Adrienne says sheltering in place is what sparked her to create these creative classes; she worried dogs would not get the training they need.

She’s offering online courses for adult dogs, too, because having a well-behaved dog makes everyone happier in the end. Especially now when pooches and their people are spending 24/7 together.
“When you teach a dog new things and reward them, they love spending time engaging with you,” she says. “When you help a dog through difficult things using clear criteria and communication, they learn to trust and believe in you. When you help a dog build problem-solving skills, they become more balanced and less reactive to their environment. I’ve seen some amazing change and growth in dogs and their humans through the training process.” And Jenny recommends using some of this solitude to teach your dog a lifetime of good habits. “Some of us may temporarily have schedules that allow us to devote more time to consistent day to day training, or behavior modification plans. Why not make the most out of a challenging situation by devoting that time to our dogs?”

Both Jenny and Adrienne also offer individual training sessions remotely using Skype, Facetime, Zoom and video-conferencing programs to dog owners anywhere in the world. Contact them through their websites.

Westmount Animal Hospital Updated Covid-19 Protocols

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COVID – 19 PROTOCOL IN EFFECT UNTIL FURTHER NOTICE

 

We have had to institute some changes to keep both our clients and staff safe.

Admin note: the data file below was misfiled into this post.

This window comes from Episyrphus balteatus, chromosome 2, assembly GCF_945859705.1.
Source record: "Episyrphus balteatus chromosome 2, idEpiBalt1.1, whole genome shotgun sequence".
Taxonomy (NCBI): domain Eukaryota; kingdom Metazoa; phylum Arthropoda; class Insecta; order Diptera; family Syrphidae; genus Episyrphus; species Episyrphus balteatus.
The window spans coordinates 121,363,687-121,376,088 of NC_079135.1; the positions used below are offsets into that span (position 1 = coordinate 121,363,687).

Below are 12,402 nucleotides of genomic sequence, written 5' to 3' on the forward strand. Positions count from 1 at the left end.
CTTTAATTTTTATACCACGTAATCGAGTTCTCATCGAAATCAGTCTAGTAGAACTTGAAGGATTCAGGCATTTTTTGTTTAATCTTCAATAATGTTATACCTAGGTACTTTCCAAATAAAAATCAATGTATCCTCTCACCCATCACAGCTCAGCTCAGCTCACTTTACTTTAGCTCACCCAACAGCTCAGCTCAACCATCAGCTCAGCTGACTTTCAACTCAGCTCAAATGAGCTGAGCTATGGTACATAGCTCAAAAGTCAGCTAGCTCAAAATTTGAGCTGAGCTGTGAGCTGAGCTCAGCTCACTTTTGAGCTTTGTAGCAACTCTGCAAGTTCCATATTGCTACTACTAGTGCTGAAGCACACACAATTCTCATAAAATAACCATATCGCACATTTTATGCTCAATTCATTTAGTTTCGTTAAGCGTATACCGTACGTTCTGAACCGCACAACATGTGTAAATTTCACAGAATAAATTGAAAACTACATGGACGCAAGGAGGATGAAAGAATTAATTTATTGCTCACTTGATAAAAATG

Effective Immediately we will be only offering curb-side appointments with the exception of Final Goodbye Euthanasia appointment (call the clinic for more information).

What does this mean to a pet owner?
• Please call the clinic when you arrive and we will come out to retrieve your pet. The doctor will examine your pet and call you on your cell to discuss the findings and/or treatment options.
• Payments are ideally taken by credit card over the phone. If this is not possible; we will have you come into the clinic to do your payment.
• We will bring your pet back to your vehicle along with any medications and your invoice.
• Food and medication pick-ups: payment ideally over the phone and we will place your pet’s medication and/or food outside the front door along with your receipt. We can have you do payment inside if absolutely necessary but only one person in the clinic at a time.
• Please knock on the front door for entrance as it will be locked during regular business hours.

We apologize for any inconvenience this causes you and ask for your understanding as we all deal with this unique situation. We care and want to continue to provide the high-quality care for your pets as we have always done.

https://www.westmountanimalhospital.c